me in a thousand pieces.

Tomasz B.


anger anger dries up like a solid

stone. broken up like fearful

tone. having pain and wonder

of the torturing cold. being an

angel of the goodest poem

i’m stone can’t break my bones.

so i hop on a flying poem

my body’s wondering where i’m goin’.

my soul is heading to the north pole..

who knows where i’m goin’?


I Wanted

A wise man told me he wanted to jump in

his red truck and go so fast just to get away

from fear. He said he would be going so fast

that fear would be left in the middle of the

earth panting. It didn’t sound so wise to me.

That night I thought about what he said and

thought about my fear. I thought of what the

old wise man said and it kind of made sense.

So I hopped into my red roller skates and

went so fast that I went half way across

the world and I did it. I left my fear

swimming across the Pacific Ocean.

Gianna S.

Trying to leave my soul behind,

I hop on a hot air balloon and took happiness.

Trying to get away from love,

I left my soul and she’s still trying to find me,

Looking all over the world.

She said, please Alyssa, find me oh please,

Banging her hands, having a fit for me.

I tried to get away from love but

Love still found me under a rock

So little you can’t see me.

Alyssa R.

I was really, really so sad that I hopped to my

Airplane and traveled all around the world. And my

Sadness was left on top of the ceiling.

I was really, really so angry that I hopped into

A motorcycle and I traveled to the moon and my

Anger was left in a garbage can.

I was really, really so shy that I hopped into an air

Balloon and flew to Mars and my shyness was

Left in the sink.

I was trying to get out from an enemy’s house.

I got on my bike and traveled to China and my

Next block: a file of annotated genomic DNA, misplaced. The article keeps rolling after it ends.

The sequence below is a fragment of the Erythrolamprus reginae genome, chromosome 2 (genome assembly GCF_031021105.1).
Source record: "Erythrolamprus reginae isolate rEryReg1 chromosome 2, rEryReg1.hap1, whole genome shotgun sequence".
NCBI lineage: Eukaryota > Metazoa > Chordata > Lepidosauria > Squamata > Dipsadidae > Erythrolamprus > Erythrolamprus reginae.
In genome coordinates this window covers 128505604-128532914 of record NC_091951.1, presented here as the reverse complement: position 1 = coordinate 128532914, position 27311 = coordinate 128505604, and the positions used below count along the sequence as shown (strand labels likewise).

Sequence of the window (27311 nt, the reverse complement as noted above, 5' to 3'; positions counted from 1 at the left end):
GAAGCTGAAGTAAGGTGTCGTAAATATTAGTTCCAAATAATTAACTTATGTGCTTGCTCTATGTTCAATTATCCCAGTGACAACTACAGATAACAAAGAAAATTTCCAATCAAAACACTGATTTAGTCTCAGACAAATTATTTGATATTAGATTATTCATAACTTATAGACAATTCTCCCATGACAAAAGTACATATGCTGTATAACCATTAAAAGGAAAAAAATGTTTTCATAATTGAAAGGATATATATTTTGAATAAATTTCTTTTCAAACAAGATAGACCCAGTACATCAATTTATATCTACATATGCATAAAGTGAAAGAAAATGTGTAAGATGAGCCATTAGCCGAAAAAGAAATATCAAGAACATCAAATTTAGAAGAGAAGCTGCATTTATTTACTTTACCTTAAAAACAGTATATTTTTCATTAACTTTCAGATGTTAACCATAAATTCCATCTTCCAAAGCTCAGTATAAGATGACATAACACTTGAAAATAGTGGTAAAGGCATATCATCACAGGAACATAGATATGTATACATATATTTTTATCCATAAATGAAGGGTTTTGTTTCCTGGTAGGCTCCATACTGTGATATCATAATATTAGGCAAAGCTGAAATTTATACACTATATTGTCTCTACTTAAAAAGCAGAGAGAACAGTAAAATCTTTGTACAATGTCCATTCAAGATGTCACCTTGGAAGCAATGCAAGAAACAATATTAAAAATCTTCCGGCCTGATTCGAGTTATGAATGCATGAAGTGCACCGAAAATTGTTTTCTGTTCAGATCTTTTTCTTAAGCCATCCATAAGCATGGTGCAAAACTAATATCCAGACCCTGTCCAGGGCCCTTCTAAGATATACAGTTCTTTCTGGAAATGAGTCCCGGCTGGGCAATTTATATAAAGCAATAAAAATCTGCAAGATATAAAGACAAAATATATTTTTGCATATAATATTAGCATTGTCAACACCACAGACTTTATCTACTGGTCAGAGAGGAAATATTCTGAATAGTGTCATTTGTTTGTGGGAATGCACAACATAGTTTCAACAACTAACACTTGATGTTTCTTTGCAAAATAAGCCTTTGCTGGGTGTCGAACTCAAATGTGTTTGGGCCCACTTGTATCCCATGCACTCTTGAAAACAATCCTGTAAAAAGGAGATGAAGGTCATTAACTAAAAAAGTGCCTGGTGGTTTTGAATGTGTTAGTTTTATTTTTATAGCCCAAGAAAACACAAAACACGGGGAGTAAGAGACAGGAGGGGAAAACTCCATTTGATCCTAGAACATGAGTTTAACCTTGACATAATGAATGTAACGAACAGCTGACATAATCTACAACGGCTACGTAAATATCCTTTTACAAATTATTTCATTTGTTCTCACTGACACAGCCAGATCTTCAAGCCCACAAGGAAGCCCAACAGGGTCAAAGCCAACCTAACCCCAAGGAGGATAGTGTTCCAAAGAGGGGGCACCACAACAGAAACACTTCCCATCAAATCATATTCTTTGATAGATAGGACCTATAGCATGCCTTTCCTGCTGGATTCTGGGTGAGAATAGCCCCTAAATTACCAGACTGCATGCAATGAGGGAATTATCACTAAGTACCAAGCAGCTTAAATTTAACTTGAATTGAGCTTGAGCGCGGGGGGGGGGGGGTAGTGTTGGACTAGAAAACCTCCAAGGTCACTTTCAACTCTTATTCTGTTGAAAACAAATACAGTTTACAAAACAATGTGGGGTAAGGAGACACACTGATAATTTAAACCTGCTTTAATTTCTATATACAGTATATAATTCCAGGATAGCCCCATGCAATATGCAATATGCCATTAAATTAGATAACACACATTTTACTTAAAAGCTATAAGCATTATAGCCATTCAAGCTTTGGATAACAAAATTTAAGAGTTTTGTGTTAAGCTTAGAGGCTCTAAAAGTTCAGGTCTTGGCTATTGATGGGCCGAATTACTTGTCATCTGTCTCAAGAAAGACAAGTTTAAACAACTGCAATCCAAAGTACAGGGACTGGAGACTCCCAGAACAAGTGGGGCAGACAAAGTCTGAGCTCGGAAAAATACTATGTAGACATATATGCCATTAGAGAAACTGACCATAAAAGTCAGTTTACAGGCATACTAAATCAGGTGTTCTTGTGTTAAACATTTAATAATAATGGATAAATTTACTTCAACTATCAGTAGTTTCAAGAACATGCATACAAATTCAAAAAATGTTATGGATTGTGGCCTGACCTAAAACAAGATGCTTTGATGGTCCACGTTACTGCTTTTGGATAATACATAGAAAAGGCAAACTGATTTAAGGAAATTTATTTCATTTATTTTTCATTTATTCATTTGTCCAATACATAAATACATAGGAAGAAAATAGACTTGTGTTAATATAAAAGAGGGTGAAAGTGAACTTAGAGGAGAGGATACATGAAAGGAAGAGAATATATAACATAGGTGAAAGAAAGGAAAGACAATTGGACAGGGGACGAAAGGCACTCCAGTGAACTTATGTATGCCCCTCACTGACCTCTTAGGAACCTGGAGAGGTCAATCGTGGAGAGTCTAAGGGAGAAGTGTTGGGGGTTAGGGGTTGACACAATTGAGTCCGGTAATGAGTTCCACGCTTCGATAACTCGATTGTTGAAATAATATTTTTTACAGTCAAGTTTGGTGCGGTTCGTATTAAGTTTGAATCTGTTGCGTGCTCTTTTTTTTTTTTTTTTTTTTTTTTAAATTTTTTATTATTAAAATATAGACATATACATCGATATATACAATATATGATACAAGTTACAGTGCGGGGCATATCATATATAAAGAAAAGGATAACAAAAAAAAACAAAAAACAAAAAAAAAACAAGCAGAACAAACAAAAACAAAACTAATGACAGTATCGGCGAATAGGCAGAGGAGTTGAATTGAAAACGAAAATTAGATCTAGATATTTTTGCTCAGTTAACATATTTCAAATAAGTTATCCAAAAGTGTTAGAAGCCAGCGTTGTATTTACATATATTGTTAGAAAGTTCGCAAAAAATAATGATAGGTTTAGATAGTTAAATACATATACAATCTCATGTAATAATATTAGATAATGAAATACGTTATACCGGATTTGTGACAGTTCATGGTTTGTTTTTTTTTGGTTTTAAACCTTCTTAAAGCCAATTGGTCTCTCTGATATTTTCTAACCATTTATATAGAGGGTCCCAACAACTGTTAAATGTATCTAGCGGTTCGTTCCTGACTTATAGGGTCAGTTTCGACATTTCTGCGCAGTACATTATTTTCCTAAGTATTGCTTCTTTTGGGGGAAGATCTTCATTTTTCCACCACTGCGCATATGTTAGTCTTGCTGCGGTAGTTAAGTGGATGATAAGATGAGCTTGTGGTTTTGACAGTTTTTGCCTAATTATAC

Enemy was left in a pile of garbage.

Anahi R.

I want to get away from loneliness.

I got on my boat and I went to Hawaii, leaving

loneliness swimming in the ocean.

Michael L.

I wanted to get away from an enemy.

I got in my limo and went around the world and my enemy was sitting on the front


I wanted to get away from a bully

and went on an air balloon and went to

the Great Wall of China and the bully

was crying out loud.

I wanted to get away from sadness

and went on a helicopter and then

came back and my sadness was down

in the basement trying to get out.

Sandra M.

One day I was so bored so I got on

my roller blades and I rode 400,000 miles

and my boredness got tired and went away

from me forever.

I tried to prevent war but a nuclear bomb

blew the world up so I got on a train

and flew out to space and landed on


Lyubomir S.

The Loneliness

I had a big anger to

I go on my motorcycle and

went all over the world.

Anger started spinning away from


I had a big sadness so

I got on my jet plane

and sadness was burning

in the clouds.

I had a big cold so

I hopped on a bus that

went so fast, cold couldn’t

keep up and it got freezing in the


Xavier M.

Friday, October 16, 2009

EKPHRASIS -- EKPHRASTATIC -- Poems & Paintings, Poets & Painters

responding to works of art through poetry:

 NOUN-VERB-NOUN – identify nouns, verbs, and nouns in 3 columns and begin to mix and match new imagery as a result of various combinations (first taught to me by Evan Plummer)

 GETTING TO THE ESSENCE – write 24 words in response to a work of art, then reduce it to 12, 6, 3 and finally 1 word as the essential “essence” of the work (first taught to me by Jenn Morea)